Involving the Community in Performance-Based Financing in Rwanda
After successfully supporting the national scale-up of performance-based financing (PBF) for health centers in Rwanda, Management Sciences for Health (MSH) is now providing technical assistance to the Rwandan Ministry of Health (MoH) to sustain and improve this model and to introduce PBF at the community level. PBF is an innovative health financing solution that structures the flow of resources to pay for results rather than simply paying for processes or reimbursing activity costs. Health facilities are paid based on the quantity and quality of services they provide, not on the processes it took to provide these services.
MSH's Integrated Health Systems Strengthening Project (IHSSP), which is funded by USAID, supports the MoH in the implementation of an innovative model by developing a national procedure manual and organizing trainings in a cascade approach throughout the country. Monitoring and evaluation of IHSSP has been set up by MSH and includes a central web-based database system, data control mechanisms, and an automated payment mechanism generated through the web-based database. All of these are crucial elements to manage this innovative program.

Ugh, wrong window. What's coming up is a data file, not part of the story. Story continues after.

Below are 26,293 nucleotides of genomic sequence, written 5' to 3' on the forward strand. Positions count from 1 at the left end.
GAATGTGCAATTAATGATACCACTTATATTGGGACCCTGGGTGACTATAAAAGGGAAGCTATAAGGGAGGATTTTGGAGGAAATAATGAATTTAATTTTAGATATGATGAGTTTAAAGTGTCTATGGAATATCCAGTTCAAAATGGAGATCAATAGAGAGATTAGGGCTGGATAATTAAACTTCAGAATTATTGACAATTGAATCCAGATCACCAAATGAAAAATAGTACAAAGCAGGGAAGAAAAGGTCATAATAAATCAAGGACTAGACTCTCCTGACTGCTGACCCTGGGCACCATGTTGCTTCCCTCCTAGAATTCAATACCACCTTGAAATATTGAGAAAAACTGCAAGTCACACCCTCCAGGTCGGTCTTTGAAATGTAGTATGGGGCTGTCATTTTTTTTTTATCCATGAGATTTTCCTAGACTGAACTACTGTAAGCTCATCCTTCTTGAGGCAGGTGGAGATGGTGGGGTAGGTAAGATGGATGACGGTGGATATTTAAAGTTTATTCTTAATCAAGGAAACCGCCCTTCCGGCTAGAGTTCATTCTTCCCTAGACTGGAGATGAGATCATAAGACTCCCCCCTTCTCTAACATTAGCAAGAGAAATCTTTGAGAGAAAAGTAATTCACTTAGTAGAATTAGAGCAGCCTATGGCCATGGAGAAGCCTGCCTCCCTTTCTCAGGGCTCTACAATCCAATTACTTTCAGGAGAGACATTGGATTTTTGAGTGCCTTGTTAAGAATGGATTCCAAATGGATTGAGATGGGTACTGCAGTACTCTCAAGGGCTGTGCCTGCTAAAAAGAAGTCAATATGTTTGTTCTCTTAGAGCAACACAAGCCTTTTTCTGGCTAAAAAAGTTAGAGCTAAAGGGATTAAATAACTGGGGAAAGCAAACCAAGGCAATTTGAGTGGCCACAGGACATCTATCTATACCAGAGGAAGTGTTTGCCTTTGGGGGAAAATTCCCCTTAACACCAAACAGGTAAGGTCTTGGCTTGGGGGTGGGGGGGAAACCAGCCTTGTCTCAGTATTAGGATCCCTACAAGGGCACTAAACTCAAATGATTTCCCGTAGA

Providing incentives to health facilities, in combination with a strong monitoring and evaluation system, has increased the use of a number of maternal and child health services such as family planning and deliveries. But, there are still a large number of pregnant women delivering at home in Rwanda (49% in period 2003-2008), as well as women who could benefit from modern family planning methods (only 27% were using family planning methods at the end of 2007).
To further increase access to and use of facility-based services, community health workers (CHW) are now actively involved in bringing these clients to health facilities. CHW cooperatives, groups of 20 to 150 CHWs, have been established by the Government. Financial incentives are awarded to each cooperative based on the number of clients that are followed, referred, and/or accompanied to a health center for specific maternal child health-services. The cooperative receives $2 to $3.50 per service performed depending on the services. On average, each CHW cooperative earns approximately $4,000 dollars per quarter.
IHSSP is assisting the Rwanda MoH in widening its scope to the strengthening of information systems and human resources management in a decentralized structure. Institutionalizing the practice of systematic quality improvement, the Project is working to support the government's efforts to extend quality public health services to the entire country.